Every now and then, I'll post excerpts from articles and post some thoughts on them. It's a good way of keeping tabs on what those in the media have to say (whether we agree is an entirely different matter), and hopefully it'll lead to some good discussion.
In today's edition of the Toronto Star, Griffin acknowledges that the WBC has been a success, but he lists four suggestions that could improve it the next time it's staged:
- Change the timing. All the best games in the Classic were low-scoring, with the pitchers ahead of the hitters. That's always the case early in the spring and if the games mean something, then the gap between pitching and hitting becomes even wider. Thus, we saw the failure of the powerhouse Dominicans and Americans.
The middle of the season is not an option. The last week of November and the first week of December, with a 10-day national training pre-camp are the answer. The major leaguers, other than the final four in the playoffs, will have had just six weeks off, while the Caribbean countries are preparing for their winter seasons. There is no huge competition on TV like March Madness. To accomplish this, we also need suggestion No. 2.
- Choose the rosters far in advance. If countries get commitments from a 40-man roster by mid-August, the players could make sure that at the end of their pro seasons, they are prepared mentally for a mid-November training camp.
- Schedule the players' union meetings and the winter meetings, with all the trading and free-agent activity, in the same location as the tournament and in the same time frame. That would encourage full media coverage and the presence of all of the game's power brokers.
- Pay the players a standard fee of 100 grand, invite their families and award a world championship trophy to the winners. National pride has already shone through in the inaugural Classic and, with the Olympics no longer an option to crown baseball's international champ, the world's fans would support it and truly care.
First off, he didn't address one of the most glaring weaknesses of the WBC: the umpiring. As Rob Neyer suggests in one of his recent columns, in order to further promote fairness and objectivity, an umpire should be prohibited from ruling over a game that includes the country from which he (or she, let's hope) is from. Of course, I also had some minor problems with the expansiveness of some of the umpires' strike zones, but overall I'm satisfied with their performance.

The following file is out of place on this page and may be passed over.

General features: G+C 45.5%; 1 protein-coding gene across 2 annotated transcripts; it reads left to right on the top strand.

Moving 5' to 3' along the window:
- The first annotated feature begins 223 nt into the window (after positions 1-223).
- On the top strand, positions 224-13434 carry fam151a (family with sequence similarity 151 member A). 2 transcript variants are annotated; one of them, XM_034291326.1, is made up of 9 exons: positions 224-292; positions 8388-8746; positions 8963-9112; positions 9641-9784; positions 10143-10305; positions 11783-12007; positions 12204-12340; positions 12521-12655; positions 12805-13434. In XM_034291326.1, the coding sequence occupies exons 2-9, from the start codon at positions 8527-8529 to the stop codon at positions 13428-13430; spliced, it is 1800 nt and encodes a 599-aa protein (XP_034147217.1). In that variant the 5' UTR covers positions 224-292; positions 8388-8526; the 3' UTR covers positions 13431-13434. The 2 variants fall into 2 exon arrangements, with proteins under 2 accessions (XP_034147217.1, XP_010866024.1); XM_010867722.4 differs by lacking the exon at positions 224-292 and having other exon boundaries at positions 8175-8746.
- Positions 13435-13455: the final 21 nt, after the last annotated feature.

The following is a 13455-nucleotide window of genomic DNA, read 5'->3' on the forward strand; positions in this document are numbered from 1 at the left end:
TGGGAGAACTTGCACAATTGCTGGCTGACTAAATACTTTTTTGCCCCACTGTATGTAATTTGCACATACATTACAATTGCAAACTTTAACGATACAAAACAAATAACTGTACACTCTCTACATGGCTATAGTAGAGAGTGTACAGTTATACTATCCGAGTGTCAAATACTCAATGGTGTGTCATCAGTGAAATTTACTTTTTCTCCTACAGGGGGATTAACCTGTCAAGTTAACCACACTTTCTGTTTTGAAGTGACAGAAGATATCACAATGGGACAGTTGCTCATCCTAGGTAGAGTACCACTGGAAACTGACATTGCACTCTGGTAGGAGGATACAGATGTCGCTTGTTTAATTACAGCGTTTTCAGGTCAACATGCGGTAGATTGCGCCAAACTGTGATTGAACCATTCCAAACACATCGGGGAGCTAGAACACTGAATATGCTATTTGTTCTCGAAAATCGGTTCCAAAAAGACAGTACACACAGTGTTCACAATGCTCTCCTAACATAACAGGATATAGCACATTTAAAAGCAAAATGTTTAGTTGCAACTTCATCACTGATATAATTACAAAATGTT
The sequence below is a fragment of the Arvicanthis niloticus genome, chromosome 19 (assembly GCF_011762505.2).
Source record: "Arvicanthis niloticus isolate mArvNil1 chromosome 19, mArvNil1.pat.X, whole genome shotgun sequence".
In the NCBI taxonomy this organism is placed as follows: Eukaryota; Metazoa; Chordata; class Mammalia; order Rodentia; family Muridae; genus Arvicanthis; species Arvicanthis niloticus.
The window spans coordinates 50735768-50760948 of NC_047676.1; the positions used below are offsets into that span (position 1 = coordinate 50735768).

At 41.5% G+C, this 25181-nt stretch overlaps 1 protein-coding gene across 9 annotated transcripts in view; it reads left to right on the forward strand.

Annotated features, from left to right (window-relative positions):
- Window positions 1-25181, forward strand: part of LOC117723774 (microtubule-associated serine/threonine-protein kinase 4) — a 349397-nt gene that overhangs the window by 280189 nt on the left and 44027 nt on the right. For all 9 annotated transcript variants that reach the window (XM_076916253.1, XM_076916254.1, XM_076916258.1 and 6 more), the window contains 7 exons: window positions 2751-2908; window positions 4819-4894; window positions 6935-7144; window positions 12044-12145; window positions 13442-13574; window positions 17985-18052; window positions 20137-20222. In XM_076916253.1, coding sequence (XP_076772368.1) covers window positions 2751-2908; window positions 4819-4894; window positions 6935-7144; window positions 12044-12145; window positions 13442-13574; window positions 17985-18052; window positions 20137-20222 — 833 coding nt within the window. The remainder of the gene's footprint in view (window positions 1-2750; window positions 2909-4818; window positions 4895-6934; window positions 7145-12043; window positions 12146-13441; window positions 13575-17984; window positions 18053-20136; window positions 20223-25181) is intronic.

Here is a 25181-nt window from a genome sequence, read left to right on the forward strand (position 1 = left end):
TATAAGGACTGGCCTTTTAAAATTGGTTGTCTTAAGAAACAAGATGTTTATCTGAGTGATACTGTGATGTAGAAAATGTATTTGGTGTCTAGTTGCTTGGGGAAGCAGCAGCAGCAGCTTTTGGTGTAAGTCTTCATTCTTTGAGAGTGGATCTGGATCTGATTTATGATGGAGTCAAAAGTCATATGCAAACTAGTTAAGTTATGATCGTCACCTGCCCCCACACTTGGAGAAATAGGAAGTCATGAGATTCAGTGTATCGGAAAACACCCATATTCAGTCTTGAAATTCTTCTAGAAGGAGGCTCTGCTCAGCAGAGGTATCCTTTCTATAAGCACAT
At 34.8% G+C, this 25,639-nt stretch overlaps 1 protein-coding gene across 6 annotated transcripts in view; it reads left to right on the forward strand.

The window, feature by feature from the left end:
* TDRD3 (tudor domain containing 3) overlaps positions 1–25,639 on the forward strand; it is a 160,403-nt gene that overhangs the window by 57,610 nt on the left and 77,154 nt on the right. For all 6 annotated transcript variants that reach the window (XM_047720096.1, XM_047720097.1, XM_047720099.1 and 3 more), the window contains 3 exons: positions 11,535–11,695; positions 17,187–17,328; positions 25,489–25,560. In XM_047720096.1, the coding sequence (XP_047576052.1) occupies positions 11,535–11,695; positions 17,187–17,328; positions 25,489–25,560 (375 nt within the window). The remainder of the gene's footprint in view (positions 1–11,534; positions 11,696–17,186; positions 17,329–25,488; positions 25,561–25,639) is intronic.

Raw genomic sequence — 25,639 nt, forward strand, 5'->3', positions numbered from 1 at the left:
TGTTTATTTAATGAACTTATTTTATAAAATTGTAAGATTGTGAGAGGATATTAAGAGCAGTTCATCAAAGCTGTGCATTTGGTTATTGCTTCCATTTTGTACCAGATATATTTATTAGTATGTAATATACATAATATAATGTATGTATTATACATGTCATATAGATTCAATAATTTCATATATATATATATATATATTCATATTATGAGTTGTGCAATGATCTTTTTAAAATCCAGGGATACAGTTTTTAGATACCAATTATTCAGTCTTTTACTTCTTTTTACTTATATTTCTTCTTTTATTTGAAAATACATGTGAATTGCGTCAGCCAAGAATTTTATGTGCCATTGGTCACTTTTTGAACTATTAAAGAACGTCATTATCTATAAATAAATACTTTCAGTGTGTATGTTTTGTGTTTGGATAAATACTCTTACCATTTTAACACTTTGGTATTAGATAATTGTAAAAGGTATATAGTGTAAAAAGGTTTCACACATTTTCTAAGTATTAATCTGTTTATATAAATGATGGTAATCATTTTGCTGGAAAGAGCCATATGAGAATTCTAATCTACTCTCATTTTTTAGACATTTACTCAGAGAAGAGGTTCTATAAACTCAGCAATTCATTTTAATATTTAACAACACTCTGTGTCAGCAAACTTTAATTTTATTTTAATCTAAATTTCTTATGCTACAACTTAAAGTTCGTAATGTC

His first three suggestions all hinge on the tournament being staged sometime in the fall. Similar opinions have been voiced by many in the media, and while I understand their merits, I don't think the current schedule is that much of a problem. In fact, it's this time of year that I'm most excited about baseball; the weather is slowly becoming more benign, which, to those in cold climates, signals that the dawn of a new and exciting season is upon us. On the other hand, by November, after a long 162-game schedule, I'm perfectly content focusing my attention on the offseason, which seems to be at its most eventful around then.
Additionally, others have mentioned the need for instant replay. To be honest, I'm still undecided on the matter, but I wouldn't be surprised in the least if it were adopted during the next WBC.
I agree with Griffin that an effort should be made to avoid ratings competition against the NCAA tournament. However, in order to accomplish this, the tournament would only have to be moved back by a mere week or so.
In the end, however, I agree with his main premise that the WBC has been a great success but it could stand to improve in certain important areas. Reaching an agreement on what those areas are, on the other hand, has proven to be rather difficult.